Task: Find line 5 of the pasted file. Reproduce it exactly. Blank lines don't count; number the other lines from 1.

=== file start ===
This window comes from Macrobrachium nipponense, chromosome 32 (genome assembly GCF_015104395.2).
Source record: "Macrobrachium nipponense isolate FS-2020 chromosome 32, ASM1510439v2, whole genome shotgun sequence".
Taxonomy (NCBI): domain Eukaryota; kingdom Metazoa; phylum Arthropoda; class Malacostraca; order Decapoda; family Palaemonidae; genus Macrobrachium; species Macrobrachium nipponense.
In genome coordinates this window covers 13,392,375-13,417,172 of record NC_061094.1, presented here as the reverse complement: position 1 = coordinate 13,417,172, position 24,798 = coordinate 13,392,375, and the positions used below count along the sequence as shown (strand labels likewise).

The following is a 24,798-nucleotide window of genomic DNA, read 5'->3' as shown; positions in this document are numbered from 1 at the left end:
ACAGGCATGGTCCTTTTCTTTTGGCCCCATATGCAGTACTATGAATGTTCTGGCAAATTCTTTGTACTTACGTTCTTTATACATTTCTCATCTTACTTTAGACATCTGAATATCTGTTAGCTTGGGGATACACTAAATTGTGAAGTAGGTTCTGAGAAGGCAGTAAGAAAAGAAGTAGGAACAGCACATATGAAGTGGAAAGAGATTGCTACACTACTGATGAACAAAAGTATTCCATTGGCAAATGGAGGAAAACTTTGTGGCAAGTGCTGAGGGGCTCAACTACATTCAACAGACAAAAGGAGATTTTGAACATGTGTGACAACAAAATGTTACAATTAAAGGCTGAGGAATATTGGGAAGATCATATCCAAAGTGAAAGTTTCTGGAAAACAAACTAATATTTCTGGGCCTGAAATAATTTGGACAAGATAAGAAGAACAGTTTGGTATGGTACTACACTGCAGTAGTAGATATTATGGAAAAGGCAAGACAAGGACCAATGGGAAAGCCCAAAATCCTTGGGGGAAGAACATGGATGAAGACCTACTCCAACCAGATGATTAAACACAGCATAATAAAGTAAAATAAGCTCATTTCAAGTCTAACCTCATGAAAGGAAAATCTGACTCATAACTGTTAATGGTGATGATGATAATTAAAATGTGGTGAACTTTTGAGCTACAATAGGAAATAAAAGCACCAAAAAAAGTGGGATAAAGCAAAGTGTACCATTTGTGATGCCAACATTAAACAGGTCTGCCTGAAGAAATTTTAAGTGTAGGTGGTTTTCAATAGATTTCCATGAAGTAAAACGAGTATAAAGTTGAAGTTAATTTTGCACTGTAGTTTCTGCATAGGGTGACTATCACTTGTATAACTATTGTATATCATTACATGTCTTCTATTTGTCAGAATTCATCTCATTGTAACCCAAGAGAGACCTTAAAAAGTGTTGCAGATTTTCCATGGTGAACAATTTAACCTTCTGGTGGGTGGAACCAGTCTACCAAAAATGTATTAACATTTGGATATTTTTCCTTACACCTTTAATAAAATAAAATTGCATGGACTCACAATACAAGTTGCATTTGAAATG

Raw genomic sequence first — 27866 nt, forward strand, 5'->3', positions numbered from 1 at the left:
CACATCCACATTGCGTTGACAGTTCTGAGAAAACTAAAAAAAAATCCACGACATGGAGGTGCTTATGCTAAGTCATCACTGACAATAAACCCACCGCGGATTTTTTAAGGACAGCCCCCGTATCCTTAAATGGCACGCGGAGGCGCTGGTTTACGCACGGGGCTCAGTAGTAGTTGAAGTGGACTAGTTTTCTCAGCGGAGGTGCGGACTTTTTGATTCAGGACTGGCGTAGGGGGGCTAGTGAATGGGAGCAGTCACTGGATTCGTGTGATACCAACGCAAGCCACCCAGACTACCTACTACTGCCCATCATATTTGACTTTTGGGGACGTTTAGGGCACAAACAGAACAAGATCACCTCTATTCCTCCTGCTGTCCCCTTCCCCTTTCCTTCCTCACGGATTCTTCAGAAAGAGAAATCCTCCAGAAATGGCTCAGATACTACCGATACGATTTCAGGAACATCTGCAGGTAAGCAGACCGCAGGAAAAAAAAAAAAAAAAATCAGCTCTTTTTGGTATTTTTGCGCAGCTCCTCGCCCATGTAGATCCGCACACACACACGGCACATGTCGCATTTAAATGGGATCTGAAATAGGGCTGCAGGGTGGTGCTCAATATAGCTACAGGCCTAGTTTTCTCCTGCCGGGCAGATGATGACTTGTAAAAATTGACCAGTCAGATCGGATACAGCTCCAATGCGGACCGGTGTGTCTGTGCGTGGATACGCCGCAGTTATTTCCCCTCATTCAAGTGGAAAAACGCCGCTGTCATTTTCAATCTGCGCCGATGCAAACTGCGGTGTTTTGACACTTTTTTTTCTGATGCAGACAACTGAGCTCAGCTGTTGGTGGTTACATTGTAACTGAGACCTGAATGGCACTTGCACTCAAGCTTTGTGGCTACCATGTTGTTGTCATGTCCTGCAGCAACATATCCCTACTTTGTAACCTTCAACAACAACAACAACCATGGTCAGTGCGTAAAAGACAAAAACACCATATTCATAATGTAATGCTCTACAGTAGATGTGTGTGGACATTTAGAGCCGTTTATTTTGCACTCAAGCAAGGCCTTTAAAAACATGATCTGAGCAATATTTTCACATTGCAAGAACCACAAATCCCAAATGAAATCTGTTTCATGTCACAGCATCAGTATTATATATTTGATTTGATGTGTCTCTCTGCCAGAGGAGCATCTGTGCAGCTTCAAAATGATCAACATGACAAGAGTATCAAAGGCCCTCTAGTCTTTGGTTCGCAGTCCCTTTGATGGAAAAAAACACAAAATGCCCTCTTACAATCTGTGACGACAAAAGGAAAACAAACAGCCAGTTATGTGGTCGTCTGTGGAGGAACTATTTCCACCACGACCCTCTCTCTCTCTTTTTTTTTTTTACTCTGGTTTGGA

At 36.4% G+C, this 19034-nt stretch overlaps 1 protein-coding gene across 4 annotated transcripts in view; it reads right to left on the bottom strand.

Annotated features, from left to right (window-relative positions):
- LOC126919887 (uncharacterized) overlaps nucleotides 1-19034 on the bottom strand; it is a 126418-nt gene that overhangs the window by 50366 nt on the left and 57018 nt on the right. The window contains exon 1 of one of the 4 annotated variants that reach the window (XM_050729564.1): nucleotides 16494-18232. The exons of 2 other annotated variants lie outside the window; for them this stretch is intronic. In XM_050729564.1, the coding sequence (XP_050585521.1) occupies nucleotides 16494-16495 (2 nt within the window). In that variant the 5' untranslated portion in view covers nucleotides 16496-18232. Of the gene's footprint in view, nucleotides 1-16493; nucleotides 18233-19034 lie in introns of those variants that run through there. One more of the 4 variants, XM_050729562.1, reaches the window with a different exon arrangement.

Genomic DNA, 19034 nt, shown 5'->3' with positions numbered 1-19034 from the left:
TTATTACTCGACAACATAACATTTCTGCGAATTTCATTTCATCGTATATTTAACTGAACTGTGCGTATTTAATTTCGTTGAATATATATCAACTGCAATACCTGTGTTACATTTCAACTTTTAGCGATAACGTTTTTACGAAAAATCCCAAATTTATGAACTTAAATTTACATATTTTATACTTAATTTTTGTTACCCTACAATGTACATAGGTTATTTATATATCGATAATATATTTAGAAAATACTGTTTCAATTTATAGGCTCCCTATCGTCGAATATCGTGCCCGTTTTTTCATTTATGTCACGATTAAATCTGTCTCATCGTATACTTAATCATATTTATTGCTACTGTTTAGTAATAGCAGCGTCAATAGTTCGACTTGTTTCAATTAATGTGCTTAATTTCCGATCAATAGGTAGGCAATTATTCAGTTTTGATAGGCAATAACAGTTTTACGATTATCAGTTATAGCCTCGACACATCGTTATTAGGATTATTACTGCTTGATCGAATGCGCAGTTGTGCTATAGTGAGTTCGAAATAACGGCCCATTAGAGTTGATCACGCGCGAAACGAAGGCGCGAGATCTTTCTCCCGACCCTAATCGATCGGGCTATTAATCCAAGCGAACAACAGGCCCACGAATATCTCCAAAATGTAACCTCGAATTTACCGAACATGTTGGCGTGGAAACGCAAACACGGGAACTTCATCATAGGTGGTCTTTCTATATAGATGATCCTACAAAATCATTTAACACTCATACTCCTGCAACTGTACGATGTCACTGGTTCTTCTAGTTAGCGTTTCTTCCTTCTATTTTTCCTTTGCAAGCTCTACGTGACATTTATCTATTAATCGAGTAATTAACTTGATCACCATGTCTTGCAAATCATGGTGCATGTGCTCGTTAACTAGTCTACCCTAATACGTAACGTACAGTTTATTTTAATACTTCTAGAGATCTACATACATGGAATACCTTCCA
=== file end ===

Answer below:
The following is a 24,798-nucleotide window of genomic DNA, read 5'->3' as shown; positions in this document are numbered from 1 at the left end: